- UAV, manoeuvring, north of Reims France, 2006 (On 29 February 2016, control of a 50 kg, 3.8 metre wingspan UAV was lost during a flight test being conducted in a Temporary Segregated Area in northern Belgium. The UAV then climbed to 4,000 feet and took up a south south-westerly track across Belgium and into northern France where it crash-landed after the engine stopped. The Investigation found that control communications had been interrupted because of an incorrectly manufactured co-axial cable assembly and a separate autopilot software design flaw not previously identified. This then prevented the default recovery process from working. A loss of prescribed traffic separation was recorded.)
- B38M, en-route south east of Addis Ababa Ethiopia, 2019 (On 10 March 2019, the left angle of attack vane of a Boeing 737-MAX 8 began recording erroneous values shortly after takeoff from Addis Ababa which triggered left stick shaker activation which continued for the remainder of the flight. Immediately after flap retraction was complete, a series of automatic nose down stabiliser trim inputs began, which the pilots were eventually unable to counter after which a high speed dive led to terrain impact six minutes after takeoff. The Investigation is continuing.)
Events in the SKYbrary database which include AP/FD and/or ATHR status awareness as a contributory factor:
- A320, vicinity Lyons Saint-Exupéry France, 2012 (On 11 April 2012, a Hermes Airlines A320 commanded by a Training Captain who was also in charge of Air Operations for the airline was supervising a trainee Captain on a night passenger flight. The aircraft failed to establish on the Lyons ILS and, in IMC, descended sufficiently to activate both MSAW and EGPWS 'PULL UP' warnings which eventually prompted recovery. The Investigation concluded that application of both normal and emergency procedures had been inadequate and had led to highly degraded situational awareness for both pilots. The context for this was assessed as poor operational management at the airline.)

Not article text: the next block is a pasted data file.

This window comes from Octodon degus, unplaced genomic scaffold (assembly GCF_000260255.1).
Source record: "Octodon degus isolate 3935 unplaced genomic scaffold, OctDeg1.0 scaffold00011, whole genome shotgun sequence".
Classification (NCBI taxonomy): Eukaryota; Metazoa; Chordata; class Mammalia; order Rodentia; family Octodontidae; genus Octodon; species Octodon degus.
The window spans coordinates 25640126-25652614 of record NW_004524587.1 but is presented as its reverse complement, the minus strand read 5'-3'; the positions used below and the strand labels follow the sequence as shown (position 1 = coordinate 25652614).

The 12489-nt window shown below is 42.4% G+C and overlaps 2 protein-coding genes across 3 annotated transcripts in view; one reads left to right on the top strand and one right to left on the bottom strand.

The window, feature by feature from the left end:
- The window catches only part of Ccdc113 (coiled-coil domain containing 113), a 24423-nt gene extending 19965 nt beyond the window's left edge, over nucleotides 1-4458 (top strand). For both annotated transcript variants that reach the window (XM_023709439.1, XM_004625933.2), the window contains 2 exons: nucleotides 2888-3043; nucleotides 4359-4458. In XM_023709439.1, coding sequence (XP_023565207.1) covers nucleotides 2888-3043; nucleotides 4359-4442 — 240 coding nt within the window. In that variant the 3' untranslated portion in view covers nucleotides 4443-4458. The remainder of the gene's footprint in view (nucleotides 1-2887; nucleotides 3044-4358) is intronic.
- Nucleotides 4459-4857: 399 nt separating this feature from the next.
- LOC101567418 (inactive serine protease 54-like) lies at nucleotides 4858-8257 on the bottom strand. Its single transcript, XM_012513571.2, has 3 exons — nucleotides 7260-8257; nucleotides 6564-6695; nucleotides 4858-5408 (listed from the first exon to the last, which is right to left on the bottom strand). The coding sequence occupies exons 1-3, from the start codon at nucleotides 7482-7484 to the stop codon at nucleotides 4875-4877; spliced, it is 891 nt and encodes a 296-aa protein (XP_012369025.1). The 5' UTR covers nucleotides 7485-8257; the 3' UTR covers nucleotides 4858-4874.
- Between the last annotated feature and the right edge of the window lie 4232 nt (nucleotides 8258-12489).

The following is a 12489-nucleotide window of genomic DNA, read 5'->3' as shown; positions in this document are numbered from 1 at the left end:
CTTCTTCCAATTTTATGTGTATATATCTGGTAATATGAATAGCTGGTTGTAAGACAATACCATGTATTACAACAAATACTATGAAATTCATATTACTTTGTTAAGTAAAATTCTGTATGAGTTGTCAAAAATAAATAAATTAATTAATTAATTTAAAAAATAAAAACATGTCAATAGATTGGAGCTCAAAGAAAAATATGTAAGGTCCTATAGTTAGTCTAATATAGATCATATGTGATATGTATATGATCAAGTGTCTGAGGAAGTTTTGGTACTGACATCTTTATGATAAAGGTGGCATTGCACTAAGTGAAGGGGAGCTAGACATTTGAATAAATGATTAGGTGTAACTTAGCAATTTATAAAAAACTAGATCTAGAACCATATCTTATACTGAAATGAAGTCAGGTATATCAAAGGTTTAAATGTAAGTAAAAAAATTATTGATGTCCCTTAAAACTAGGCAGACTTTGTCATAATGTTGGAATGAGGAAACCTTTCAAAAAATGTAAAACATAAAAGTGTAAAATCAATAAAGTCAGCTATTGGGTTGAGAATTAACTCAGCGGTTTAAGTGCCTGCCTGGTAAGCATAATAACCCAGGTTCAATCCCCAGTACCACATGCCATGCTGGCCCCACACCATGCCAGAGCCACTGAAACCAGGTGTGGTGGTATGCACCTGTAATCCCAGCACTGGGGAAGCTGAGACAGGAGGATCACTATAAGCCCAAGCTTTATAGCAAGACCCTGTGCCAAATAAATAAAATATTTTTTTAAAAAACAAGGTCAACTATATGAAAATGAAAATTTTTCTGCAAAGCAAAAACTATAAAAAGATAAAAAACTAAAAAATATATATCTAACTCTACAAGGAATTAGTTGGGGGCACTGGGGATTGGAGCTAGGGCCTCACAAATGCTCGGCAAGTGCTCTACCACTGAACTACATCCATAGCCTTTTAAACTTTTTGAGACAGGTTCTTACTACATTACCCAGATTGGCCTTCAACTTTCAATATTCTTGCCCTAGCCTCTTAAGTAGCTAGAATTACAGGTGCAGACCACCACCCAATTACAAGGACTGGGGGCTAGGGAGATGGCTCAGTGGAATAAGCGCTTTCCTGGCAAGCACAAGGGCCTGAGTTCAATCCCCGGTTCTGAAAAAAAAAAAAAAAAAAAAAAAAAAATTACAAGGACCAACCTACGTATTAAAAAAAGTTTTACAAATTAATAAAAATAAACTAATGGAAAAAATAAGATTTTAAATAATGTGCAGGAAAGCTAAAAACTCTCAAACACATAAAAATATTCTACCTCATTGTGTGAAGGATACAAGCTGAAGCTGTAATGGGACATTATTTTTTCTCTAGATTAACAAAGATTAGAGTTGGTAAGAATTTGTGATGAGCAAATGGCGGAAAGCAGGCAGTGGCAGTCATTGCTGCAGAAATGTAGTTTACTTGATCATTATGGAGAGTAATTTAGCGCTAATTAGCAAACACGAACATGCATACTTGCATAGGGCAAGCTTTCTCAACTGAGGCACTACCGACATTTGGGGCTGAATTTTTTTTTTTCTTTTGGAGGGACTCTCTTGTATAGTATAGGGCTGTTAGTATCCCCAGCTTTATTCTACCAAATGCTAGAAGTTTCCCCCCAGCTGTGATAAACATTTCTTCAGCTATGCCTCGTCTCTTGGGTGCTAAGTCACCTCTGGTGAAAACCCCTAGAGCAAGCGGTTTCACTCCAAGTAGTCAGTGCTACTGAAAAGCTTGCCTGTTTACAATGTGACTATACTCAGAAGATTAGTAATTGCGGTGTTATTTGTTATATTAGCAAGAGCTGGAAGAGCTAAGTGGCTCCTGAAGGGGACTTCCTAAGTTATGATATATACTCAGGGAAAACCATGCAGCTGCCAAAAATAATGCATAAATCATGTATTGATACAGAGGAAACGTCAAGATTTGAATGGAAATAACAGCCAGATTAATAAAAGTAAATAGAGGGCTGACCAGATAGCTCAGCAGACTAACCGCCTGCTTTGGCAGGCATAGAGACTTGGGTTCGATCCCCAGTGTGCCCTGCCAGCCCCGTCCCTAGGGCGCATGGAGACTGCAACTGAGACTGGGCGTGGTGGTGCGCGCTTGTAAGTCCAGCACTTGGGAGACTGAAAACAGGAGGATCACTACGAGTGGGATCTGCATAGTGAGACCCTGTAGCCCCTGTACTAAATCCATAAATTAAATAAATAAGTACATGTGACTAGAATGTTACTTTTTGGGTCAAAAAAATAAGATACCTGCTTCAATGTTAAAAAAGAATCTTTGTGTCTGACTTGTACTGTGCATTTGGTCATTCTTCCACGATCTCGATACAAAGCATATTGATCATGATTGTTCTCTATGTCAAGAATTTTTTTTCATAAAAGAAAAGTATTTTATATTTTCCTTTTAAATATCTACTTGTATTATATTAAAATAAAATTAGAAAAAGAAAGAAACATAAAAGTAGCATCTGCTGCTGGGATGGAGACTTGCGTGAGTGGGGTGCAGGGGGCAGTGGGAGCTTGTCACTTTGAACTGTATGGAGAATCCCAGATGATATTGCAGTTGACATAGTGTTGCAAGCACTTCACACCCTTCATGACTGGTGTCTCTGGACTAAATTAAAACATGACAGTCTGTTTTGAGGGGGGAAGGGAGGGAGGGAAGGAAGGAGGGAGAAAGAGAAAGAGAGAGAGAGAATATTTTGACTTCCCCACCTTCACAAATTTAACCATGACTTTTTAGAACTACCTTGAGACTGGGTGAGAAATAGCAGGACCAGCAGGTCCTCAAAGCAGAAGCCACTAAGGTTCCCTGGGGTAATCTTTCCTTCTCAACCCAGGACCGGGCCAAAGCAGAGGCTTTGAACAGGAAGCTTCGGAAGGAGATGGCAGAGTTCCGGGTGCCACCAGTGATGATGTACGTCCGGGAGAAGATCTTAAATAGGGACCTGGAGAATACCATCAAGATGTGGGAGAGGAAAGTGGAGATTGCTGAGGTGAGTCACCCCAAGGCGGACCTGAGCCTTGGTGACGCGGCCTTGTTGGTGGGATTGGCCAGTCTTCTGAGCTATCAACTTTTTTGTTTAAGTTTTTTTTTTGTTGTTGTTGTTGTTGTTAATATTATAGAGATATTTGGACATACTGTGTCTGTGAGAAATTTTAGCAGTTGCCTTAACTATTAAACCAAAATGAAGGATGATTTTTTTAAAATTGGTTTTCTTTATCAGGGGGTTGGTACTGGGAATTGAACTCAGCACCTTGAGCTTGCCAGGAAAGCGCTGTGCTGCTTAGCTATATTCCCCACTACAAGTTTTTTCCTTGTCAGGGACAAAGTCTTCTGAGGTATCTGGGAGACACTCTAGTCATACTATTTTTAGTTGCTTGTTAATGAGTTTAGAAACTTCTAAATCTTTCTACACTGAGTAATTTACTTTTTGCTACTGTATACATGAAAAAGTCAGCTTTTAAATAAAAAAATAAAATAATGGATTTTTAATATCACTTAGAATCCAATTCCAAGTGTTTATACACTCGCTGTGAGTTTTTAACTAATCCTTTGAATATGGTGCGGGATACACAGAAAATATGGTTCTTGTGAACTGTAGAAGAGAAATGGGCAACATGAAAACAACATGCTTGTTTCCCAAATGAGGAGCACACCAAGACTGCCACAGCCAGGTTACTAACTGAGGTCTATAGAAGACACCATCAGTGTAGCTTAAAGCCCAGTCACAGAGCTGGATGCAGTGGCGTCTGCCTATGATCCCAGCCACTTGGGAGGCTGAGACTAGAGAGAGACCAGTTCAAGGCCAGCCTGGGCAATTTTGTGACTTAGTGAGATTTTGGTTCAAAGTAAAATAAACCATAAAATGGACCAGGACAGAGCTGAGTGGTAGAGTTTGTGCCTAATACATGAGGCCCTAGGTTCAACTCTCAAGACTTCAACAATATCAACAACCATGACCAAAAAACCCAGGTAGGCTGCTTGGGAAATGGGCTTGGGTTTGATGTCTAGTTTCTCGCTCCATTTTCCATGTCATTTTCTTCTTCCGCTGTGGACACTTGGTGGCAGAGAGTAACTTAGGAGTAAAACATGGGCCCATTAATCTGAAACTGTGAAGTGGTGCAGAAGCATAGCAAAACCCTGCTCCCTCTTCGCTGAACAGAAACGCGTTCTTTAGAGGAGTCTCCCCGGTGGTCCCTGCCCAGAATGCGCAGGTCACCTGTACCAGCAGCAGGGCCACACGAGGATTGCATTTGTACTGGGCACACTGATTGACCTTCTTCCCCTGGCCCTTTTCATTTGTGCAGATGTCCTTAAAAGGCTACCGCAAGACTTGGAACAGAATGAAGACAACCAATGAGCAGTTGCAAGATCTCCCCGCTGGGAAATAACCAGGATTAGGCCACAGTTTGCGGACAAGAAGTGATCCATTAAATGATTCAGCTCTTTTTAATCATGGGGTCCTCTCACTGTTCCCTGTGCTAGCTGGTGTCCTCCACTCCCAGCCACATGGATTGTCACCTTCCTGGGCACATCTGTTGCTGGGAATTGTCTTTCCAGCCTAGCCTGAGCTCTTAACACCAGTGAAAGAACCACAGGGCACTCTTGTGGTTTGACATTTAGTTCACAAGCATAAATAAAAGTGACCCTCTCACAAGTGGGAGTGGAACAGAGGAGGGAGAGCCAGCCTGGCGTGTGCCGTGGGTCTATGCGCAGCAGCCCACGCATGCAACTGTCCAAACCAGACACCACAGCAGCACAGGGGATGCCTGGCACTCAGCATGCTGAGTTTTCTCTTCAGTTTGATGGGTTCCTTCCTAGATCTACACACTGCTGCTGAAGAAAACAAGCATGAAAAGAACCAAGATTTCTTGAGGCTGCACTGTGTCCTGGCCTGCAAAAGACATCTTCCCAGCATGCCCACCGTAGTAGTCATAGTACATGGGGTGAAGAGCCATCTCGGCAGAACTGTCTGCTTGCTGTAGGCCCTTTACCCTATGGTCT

- A332 MRTT, en-route, south eastern Black Sea, 2014 (On 9 February 2014, the Captain of a military variant of the Airbus A330 suddenly lost control during the cruise on a passenger flight. A violent, initially negative 'g', pitch down occurred which reached 15800 fpm as the speed rose to Mach 0.9. In the absence of any effective crew intervention, recovery was achieved entirely by the aircraft Flight Envelope Protection System. The Investigation found that the upset had occurred when the Captain moved his seat forward causing its left arm rest to contact the personal camera he had placed behind the sidestick, forcing the latter fully forward.)
- A343, en-route, mid North Atlantic Ocean, 2011 (On 22 July 2011 an Air France A340-300 en route over the North Atlantic at FL350 in night IMC encountered moderate turbulence following "inappropriate use of the weather radar" which led to an overspeed annunciation followed by the aircraft abruptly pitching up and gaining over 3000 feet in less than a minute before control was regained and it was returned to the cleared level. The Investigation concluded that "the incident was due to inadequate monitoring of the flight parameters, which led to the failure to notice AP disengagement and the level bust, following a reflex action on the controls.”)
- B732, vicinity Resolute Bay Canada, 2011 (On 20 August 2011, a First Air Boeing 737-200 making an ILS approach to Resolute Bay struck a hill east of the designated landing runway in IMC and was destroyed. An off-track approach was attributed to the aircraft commander’s failure to recognise the effects of his inadvertent interference with the AP ILS capture mode and the subsequent loss of shared situational awareness on the flight deck. The approach was also continued when unstabilised and the Investigation concluded that the poor CRM and SOP compliance demonstrated on the accident flight were representative of a wider problem at the operator.)
- B735, vicinity Kazan Russia, 2013 (On 17 November 2013, the crew of a Boeing 737-500 failed to establish on the ILS at Kazan after not following the promulgated intermediate approach track due to late awareness of LNAV map shift. A go around was eventually initiated from the unstabilised approach but the crew appeared not to recognise that the autopilot used to fly the approach would automatically disconnect. Non-control followed by inappropriate control led to a high speed descent into terrain less than a minute after go around commencement. The Investigation found that the pilots had not received appropriate training for all-engine go arounds or upset recovery.)